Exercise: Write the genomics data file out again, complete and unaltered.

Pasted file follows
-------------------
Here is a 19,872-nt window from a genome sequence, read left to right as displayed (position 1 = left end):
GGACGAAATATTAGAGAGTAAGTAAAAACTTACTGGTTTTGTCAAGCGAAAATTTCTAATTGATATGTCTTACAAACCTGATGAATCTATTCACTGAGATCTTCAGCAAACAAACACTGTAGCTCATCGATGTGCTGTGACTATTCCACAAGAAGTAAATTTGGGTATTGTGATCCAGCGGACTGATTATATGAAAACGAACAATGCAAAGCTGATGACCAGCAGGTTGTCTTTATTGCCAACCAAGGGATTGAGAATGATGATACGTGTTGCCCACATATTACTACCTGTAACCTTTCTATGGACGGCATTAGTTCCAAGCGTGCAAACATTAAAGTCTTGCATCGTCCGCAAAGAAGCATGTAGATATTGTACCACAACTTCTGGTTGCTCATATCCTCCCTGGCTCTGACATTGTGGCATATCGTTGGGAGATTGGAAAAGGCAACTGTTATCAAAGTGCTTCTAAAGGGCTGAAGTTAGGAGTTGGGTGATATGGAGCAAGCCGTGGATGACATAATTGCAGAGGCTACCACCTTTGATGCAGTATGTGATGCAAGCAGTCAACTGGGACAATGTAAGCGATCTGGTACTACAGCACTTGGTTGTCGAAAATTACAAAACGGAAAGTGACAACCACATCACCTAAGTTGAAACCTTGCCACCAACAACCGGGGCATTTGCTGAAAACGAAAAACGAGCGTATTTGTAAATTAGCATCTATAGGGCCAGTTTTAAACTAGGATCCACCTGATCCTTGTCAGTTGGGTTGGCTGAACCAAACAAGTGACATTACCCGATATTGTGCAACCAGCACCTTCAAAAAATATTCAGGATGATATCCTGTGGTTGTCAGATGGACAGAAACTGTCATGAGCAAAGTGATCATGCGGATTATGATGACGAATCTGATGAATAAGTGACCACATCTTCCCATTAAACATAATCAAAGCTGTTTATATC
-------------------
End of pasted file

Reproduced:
Here is a 19,872-nt window from a genome sequence, read left to right as displayed (position 1 = left end):
GGACGAAATATTAGAGAGTAAGTAAAAACTTACTGGTTTTGTCAAGCGAAAATTTCTAATTGATATGTCTTACAAACCTGATGAATCTATTCACTGAGATCTTCAGCAAACAAACACTGTAGCTCATCGATGTGCTGTGACTATTCCACAAGAAGTAAATTTGGGTATTGTGATCCAGCGGACTGATTATATGAAAACGAACAATGCAAAGCTGATGACCAGCAGGTTGTCTTTATTGCCAACCAAGGGATTGAGAATGATGATACGTGTTGCCCACATATTACTACCTGTAACCTTTCTATGGACGGCATTAGTTCCAAGCGTGCAAACATTAAAGTCTTGCATCGTCCGCAAAGAAGCATGTAGATATTGTACCACAACTTCTGGTTGCTCATATCCTCCCTGGCTCTGACATTGTGGCATATCGTTGGGAGATTGGAAAAGGCAACTGTTATCAAAGTGCTTCTAAAGGGCTGAAGTTAGGAGTTGGGTGATATGGAGCAAGCCGTGGATGACATAATTGCAGAGGCTACCACCTTTGATGCAGTATGTGATGCAAGCAGTCAACTGGGACAATGTAAGCGATCTGGTACTACAGCACTTGGTTGTCGAAAATTACAAAACGGAAAGTGACAACCACATCACCTAAGTTGAAACCTTGCCACCAACAACCGGGGCATTTGCTGAAAACGAAAAACGAGCGTATTTGTAAATTAGCATCTATAGGGCCAGTTTTAAACTAGGATCCACCTGATCCTTGTCAGTTGGGTTGGCTGAACCAAACAAGTGACATTACCCGATATTGTGCAACCAGCACCTTCAAAAAATATTCAGGATGATATCCTGTGGTTGTCAGATGGACAGAAACTGTCATGAGCAAAGTGATCATGCGGATTATGATGACGAATCTGATGAATAAGTGACCACATCTTCCCATTAAACATAATCAAAGCTGTTTATATC